Friday, 14 December 2007

Light 3: Overcast Skylight.

Every time we are shooting in the sunlight, the bright sun offers us huge amount of natural light as well as harsh shadows. If you are taking the advantage of the free bright light, you have to take the shadows as well. It's a package deal. The fill-in flash cannot always minimize the effect too.

Here comes the natural solution for harsh shadows: OVERCAST SKYLIGHT

Best overcast skylights are available on those days when the sun is high and the sky is covered with pale grey clouds. Those days, you will never have to bring out your flash to hide the dark shadow patches. Beautiful portraits: simply, naturally! This soft light not only helps to create brilliant portraits, but capturing minute architectural details also.

An angel representing commerce.

Overcast or rainy days are great to capture nature also. Go out to the garden, have a splish-splash, shoot the brilliant colors of nature saturated to optimum. This is the time when grass is at its greenest, and the dandelion is at its yellowest.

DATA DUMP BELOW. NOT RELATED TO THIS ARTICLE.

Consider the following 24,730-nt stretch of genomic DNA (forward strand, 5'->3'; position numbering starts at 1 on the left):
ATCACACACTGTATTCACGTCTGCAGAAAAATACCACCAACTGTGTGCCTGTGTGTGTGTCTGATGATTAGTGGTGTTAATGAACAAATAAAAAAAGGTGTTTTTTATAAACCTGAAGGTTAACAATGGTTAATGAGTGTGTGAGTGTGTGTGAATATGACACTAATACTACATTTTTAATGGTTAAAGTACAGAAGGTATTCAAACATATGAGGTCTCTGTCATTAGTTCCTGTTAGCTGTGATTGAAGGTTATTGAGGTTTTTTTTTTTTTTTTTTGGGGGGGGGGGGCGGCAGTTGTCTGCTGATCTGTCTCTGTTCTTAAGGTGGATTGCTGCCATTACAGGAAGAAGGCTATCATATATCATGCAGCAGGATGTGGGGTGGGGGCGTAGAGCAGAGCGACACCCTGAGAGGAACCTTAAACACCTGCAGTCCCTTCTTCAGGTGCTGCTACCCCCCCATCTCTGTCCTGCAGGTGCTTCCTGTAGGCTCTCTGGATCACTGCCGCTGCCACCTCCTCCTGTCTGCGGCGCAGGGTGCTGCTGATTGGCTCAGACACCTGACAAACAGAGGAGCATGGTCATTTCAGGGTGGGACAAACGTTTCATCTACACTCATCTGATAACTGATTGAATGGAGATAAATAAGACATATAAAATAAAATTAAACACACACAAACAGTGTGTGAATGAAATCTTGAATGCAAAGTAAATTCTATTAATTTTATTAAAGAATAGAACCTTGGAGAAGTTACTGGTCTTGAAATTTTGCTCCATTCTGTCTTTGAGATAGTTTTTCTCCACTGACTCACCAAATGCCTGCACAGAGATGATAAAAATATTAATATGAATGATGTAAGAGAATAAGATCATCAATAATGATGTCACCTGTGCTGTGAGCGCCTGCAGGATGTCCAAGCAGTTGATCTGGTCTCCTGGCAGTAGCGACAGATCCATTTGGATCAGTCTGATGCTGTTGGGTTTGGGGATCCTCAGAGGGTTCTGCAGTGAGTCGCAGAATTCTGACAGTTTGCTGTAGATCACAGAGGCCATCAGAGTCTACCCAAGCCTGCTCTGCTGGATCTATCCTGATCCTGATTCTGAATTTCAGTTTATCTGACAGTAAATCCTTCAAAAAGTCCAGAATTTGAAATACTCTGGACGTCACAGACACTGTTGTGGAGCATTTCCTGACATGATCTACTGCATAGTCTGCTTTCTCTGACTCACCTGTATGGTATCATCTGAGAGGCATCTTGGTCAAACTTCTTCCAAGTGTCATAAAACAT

This "mother of all softboxes" is not without problems, though. Too much of sky in your pictures may look boring, how much exceptional they may be. So, try to include as little sky as possible in your shots.

Victoria Memorial, Kolkata
This shot, although came out nicely, is a bit boring because of the flat white sky.

OVERCAST COOL TIP: Overcast skies are slightly more "blue" than normal skies. So if you are using a film camera with normal daylight film, use an 81C warming filter. And if you are a digital camera user, simply turn the "white balance" to cloudy.

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